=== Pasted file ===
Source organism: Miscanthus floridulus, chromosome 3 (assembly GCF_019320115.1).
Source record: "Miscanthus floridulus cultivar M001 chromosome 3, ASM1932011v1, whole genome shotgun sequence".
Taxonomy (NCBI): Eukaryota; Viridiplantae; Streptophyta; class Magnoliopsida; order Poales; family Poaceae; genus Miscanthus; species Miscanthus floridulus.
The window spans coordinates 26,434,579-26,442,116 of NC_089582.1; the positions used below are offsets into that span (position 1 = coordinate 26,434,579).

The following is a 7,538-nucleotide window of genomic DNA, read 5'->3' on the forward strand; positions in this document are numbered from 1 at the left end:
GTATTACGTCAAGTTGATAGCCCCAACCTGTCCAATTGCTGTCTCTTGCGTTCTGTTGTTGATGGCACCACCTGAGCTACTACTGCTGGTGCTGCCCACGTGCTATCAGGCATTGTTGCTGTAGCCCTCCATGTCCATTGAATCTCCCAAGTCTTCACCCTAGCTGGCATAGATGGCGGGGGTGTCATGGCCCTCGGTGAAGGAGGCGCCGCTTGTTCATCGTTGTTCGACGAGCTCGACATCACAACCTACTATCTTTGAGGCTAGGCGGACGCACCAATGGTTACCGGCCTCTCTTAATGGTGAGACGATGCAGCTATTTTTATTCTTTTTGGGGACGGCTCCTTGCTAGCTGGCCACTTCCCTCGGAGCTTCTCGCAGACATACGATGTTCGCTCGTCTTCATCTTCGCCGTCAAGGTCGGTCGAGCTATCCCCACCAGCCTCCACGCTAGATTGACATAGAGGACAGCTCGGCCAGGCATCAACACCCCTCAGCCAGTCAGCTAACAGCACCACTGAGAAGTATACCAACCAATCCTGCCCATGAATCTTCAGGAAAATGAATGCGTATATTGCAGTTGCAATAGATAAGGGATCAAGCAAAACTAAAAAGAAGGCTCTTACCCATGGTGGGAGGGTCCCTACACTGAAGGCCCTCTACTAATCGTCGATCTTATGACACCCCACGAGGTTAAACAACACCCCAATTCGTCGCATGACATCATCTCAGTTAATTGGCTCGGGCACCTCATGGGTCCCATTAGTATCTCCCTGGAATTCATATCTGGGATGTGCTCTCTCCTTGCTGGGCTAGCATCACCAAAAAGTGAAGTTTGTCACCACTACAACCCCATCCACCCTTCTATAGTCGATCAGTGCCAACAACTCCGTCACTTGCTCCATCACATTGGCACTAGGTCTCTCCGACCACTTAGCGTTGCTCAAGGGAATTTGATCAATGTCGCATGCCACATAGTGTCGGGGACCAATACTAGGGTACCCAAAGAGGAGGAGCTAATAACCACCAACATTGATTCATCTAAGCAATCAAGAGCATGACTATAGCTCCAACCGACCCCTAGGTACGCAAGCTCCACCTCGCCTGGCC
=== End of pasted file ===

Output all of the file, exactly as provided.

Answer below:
Source organism: Miscanthus floridulus, chromosome 3 (assembly GCF_019320115.1).
Source record: "Miscanthus floridulus cultivar M001 chromosome 3, ASM1932011v1, whole genome shotgun sequence".
Taxonomy (NCBI): Eukaryota; Viridiplantae; Streptophyta; class Magnoliopsida; order Poales; family Poaceae; genus Miscanthus; species Miscanthus floridulus.
The window spans coordinates 26,434,579-26,442,116 of NC_089582.1; the positions used below are offsets into that span (position 1 = coordinate 26,434,579).

The following is a 7,538-nucleotide window of genomic DNA, read 5'->3' on the forward strand; positions in this document are numbered from 1 at the left end:
GTATTACGTCAAGTTGATAGCCCCAACCTGTCCAATTGCTGTCTCTTGCGTTCTGTTGTTGATGGCACCACCTGAGCTACTACTGCTGGTGCTGCCCACGTGCTATCAGGCATTGTTGCTGTAGCCCTCCATGTCCATTGAATCTCCCAAGTCTTCACCCTAGCTGGCATAGATGGCGGGGGTGTCATGGCCCTCGGTGAAGGAGGCGCCGCTTGTTCATCGTTGTTCGACGAGCTCGACATCACAACCTACTATCTTTGAGGCTAGGCGGACGCACCAATGGTTACCGGCCTCTCTTAATGGTGAGACGATGCAGCTATTTTTATTCTTTTTGGGGACGGCTCCTTGCTAGCTGGCCACTTCCCTCGGAGCTTCTCGCAGACATACGATGTTCGCTCGTCTTCATCTTCGCCGTCAAGGTCGGTCGAGCTATCCCCACCAGCCTCCACGCTAGATTGACATAGAGGACAGCTCGGCCAGGCATCAACACCCCTCAGCCAGTCAGCTAACAGCACCACTGAGAAGTATACCAACCAATCCTGCCCATGAATCTTCAGGAAAATGAATGCGTATATTGCAGTTGCAATAGATAAGGGATCAAGCAAAACTAAAAAGAAGGCTCTTACCCATGGTGGGAGGGTCCCTACACTGAAGGCCCTCTACTAATCGTCGATCTTATGACACCCCACGAGGTTAAACAACACCCCAATTCGTCGCATGACATCATCTCAGTTAATTGGCTCGGGCACCTCATGGGTCCCATTAGTATCTCCCTGGAATTCATATCTGGGATGTGCTCTCTCCTTGCTGGGCTAGCATCACCAAAAAGTGAAGTTTGTCACCACTACAACCCCATCCACCCTTCTATAGTCGATCAGTGCCAACAACTCCGTCACTTGCTCCATCACATTGGCACTAGGTCTCTCCGACCACTTAGCGTTGCTCAAGGGAATTTGATCAATGTCGCATGCCACATAGTGTCGGGGACCAATACTAGGGTACCCAAAGAGGAGGAGCTAATAACCACCAACATTGATTCATCTAAGCAATCAAGAGCATGACTATAGCTCCAACCGACCCCTAGGTACGCAAGCTCCACCTCGCCTGGCC